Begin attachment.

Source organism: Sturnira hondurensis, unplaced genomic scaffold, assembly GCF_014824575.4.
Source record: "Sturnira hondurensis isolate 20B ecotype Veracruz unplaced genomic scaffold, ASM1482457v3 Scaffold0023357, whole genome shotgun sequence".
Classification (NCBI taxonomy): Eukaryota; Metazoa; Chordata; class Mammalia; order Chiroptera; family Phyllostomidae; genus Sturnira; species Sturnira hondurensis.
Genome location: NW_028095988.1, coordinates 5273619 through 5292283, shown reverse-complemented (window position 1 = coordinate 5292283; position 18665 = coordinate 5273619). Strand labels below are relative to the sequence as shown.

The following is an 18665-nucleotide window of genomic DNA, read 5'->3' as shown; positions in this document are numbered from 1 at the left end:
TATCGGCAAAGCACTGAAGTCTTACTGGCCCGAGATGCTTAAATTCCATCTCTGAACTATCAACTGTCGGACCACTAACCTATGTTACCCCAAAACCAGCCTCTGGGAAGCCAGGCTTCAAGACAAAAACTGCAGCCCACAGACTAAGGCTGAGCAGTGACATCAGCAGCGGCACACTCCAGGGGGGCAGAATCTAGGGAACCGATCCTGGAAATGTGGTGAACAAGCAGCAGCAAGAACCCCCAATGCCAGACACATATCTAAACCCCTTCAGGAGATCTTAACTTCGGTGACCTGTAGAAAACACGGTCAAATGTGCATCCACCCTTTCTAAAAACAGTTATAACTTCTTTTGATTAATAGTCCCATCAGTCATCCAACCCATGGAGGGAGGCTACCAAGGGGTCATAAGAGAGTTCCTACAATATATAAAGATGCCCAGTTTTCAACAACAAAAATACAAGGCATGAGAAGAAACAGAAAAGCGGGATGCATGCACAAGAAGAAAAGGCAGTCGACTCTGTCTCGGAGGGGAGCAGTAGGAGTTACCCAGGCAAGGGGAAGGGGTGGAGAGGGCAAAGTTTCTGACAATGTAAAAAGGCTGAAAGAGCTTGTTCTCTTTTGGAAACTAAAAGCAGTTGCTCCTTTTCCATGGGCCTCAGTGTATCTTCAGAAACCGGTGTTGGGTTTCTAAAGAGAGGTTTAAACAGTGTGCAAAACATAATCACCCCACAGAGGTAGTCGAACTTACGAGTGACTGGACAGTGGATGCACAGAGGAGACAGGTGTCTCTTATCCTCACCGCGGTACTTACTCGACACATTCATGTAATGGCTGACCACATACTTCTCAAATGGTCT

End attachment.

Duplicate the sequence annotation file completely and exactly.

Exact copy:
Source organism: Sturnira hondurensis, unplaced genomic scaffold, assembly GCF_014824575.4.
Source record: "Sturnira hondurensis isolate 20B ecotype Veracruz unplaced genomic scaffold, ASM1482457v3 Scaffold0023357, whole genome shotgun sequence".
Classification (NCBI taxonomy): Eukaryota; Metazoa; Chordata; class Mammalia; order Chiroptera; family Phyllostomidae; genus Sturnira; species Sturnira hondurensis.
Genome location: NW_028095988.1, coordinates 5273619 through 5292283, shown reverse-complemented (window position 1 = coordinate 5292283; position 18665 = coordinate 5273619). Strand labels below are relative to the sequence as shown.

The following is an 18665-nucleotide window of genomic DNA, read 5'->3' as shown; positions in this document are numbered from 1 at the left end:
TATCGGCAAAGCACTGAAGTCTTACTGGCCCGAGATGCTTAAATTCCATCTCTGAACTATCAACTGTCGGACCACTAACCTATGTTACCCCAAAACCAGCCTCTGGGAAGCCAGGCTTCAAGACAAAAACTGCAGCCCACAGACTAAGGCTGAGCAGTGACATCAGCAGCGGCACACTCCAGGGGGGCAGAATCTAGGGAACCGATCCTGGAAATGTGGTGAACAAGCAGCAGCAAGAACCCCCAATGCCAGACACATATCTAAACCCCTTCAGGAGATCTTAACTTCGGTGACCTGTAGAAAACACGGTCAAATGTGCATCCACCCTTTCTAAAAACAGTTATAACTTCTTTTGATTAATAGTCCCATCAGTCATCCAACCCATGGAGGGAGGCTACCAAGGGGTCATAAGAGAGTTCCTACAATATATAAAGATGCCCAGTTTTCAACAACAAAAATACAAGGCATGAGAAGAAACAGAAAAGCGGGATGCATGCACAAGAAGAAAAGGCAGTCGACTCTGTCTCGGAGGGGAGCAGTAGGAGTTACCCAGGCAAGGGGAAGGGGTGGAGAGGGCAAAGTTTCTGACAATGTAAAAAGGCTGAAAGAGCTTGTTCTCTTTTGGAAACTAAAAGCAGTTGCTCCTTTTCCATGGGCCTCAGTGTATCTTCAGAAACCGGTGTTGGGTTTCTAAAGAGAGGTTTAAACAGTGTGCAAAACATAATCACCCCACAGAGGTAGTCGAACTTACGAGTGACTGGACAGTGGATGCACAGAGGAGACAGGTGTCTCTTATCCTCACCGCGGTACTTACTCGACACATTCATGTAATGGCTGACCACATACTTCTCAAATGGTCT